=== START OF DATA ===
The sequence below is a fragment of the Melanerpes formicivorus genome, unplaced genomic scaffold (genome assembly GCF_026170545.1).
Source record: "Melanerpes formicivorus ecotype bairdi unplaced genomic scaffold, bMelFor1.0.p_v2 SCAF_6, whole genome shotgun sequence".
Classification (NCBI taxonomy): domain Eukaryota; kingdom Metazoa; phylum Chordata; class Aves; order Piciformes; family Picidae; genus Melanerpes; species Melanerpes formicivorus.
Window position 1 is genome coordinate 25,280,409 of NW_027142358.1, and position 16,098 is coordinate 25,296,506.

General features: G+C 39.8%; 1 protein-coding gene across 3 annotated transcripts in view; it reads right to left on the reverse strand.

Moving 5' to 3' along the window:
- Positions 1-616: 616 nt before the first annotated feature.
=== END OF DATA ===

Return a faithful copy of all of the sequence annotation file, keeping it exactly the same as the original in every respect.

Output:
The sequence below is a fragment of the Melanerpes formicivorus genome, unplaced genomic scaffold (genome assembly GCF_026170545.1).
Source record: "Melanerpes formicivorus ecotype bairdi unplaced genomic scaffold, bMelFor1.0.p_v2 SCAF_6, whole genome shotgun sequence".
Classification (NCBI taxonomy): domain Eukaryota; kingdom Metazoa; phylum Chordata; class Aves; order Piciformes; family Picidae; genus Melanerpes; species Melanerpes formicivorus.
Window position 1 is genome coordinate 25,280,409 of NW_027142358.1, and position 16,098 is coordinate 25,296,506.

General features: G+C 39.8%; 1 protein-coding gene across 3 annotated transcripts in view; it reads right to left on the reverse strand.

Moving 5' to 3' along the window:
- Positions 1-616: 616 nt before the first annotated feature.